Bio: Staci-Lee Sherwood
Staci-Lee Sherwood is a courageous writer and passionate animal advocate based in the US who highlights the plight of frequently forgotten species on the brink of extinction, as well as persecuted species, such as wild horses and wolves in her home country. She started Reality Checks with Staci-Lee as a way of providing helpful information to concerned animal lovers about what is really happening to wild animals in America. She does not shy away from naming and shaming individuals, corporations and government agencies responsible for this immense cruelty. In addition to her website Reality Checks with Staci-Lee, she often publishes companion videos on Youtube. She is a part of the #Boycott4Wildlife collective of activists and she is deeply concerned about the threat of palm oil agriculture, deforestation, poaching and other threats on rare rainforest animals.
Her work has been published in Scubaverse, Emagazine, Wild World magazine, Sea Speak Sphere, DiscoverScience 2020, Pagosa Daily Post, Daily Kos, The Good Men Project, Straight from the Horse’s Heart, Spirit Change and her poetry has been published in Fevers of the mind.
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Climate change. Climate denial. Global warming. Call it what you will, the planet is shouting at us. We have ignored the warning signs for decades, but we can no longer ignore what is happening right now.
Decade old muted warnings have now become blaring bull horns. We need #ClimateActionNow to prevent human and non-human beings becoming #climatechange refugees. By @RStacilee #Boycott4WildlifeTweet
Human and non-human beings are becoming #climatechange #refugees. In a changing #climate choices are clear – move and live or stay and perish. By poet and animal advocate @RStacilee #Boycott4WildlifeTweet
The definition of refugee or displaced person is someone fleeing a life-threatening crisis. The emerging refugees of this century are fleeing unliveable environmental conditions brought about by climate change and other complex interrelated factors including conflict, disease and famine. Humans and non-human beings alike are becoming climate change refugees. The choices are stark and clear – move and live or stay where you are and perish.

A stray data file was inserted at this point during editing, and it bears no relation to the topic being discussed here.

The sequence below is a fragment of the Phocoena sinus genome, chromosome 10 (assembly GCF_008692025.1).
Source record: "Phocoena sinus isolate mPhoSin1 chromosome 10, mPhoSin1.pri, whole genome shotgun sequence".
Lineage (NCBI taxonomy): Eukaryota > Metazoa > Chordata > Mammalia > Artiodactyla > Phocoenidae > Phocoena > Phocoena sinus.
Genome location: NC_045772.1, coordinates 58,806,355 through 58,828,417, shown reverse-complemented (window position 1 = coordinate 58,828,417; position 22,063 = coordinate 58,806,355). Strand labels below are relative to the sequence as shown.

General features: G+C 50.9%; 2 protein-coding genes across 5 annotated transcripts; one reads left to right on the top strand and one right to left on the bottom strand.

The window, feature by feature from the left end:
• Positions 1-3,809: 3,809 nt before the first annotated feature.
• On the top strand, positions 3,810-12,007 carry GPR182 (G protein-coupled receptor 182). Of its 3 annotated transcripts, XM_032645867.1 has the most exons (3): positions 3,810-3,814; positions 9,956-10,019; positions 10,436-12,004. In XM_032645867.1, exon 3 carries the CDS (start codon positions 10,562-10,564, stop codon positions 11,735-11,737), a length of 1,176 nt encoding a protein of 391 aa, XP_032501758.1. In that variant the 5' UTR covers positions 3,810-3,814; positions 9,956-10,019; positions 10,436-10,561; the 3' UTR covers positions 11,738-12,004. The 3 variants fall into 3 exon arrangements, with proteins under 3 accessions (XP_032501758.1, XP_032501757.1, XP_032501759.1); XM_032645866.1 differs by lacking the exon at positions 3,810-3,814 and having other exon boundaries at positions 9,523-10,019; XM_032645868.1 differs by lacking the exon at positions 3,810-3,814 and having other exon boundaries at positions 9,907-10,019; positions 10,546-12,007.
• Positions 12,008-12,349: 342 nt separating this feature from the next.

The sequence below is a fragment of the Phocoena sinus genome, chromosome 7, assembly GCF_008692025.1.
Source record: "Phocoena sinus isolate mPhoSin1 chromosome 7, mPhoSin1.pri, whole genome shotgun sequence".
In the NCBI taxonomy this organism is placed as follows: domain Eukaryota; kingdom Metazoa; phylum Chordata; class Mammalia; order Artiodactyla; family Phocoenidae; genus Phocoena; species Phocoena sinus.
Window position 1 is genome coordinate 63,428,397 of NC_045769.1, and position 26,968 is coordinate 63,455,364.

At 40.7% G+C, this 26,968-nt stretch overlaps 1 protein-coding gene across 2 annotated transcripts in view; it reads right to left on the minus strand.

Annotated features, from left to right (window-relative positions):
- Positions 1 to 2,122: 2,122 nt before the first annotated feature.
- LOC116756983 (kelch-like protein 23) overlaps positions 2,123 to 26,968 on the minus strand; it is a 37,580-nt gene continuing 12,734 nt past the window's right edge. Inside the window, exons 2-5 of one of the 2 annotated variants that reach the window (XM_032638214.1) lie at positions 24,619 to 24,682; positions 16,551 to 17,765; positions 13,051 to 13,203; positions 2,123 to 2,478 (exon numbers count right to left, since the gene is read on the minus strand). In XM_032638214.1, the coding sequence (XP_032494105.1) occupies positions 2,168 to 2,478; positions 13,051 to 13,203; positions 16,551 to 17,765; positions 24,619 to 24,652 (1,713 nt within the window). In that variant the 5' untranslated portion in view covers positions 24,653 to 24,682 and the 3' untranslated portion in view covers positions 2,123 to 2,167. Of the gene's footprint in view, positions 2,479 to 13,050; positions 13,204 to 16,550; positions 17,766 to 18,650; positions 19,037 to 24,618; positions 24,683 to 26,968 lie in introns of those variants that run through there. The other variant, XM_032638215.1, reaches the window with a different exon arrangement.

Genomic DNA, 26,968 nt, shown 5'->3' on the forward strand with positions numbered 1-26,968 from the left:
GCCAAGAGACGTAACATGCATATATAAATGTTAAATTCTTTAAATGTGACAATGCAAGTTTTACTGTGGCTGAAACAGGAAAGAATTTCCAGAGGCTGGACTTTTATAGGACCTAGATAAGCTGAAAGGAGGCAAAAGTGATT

What started out decades ago as muted warnings about the future have now turned into blaring bull horns. Politicians waste time spinning whatever tales fit their agenda but we are out of time if we don’t want to go down with the sinking ship called Earth.
The damage we have done to the planet’s natural resources can never be undone. Equally damaging is the lack of political will to pivot to more sustainable less damaging forms of energy or food production. None of this happened in a bubble nor did it happen overnight.
According to the Internal Displacement Migration Centre (IDMC)’s 2022 GRID report, from the total of 38 million new internal displacements registered in 2021, 23.7 million were triggered by disasters. At the end of 2021, at least 5.9 million people in 84 countries and territories were living in displacement as a result of disasters that happened not only in 2021, but also in previous years (IDMC, 2022).
As far back as the 1970s and 80s we knew much of the damage we were doing. One can only blow up so many mountains or release so many chemicals into the air and water before our fragile ecosystems become damaged beyond repair.
For non-human beings, the extreme impacts of climate change mean either dying or quickly adapting and moving on. In many cases, adaptation is not a realistic or feasible choice.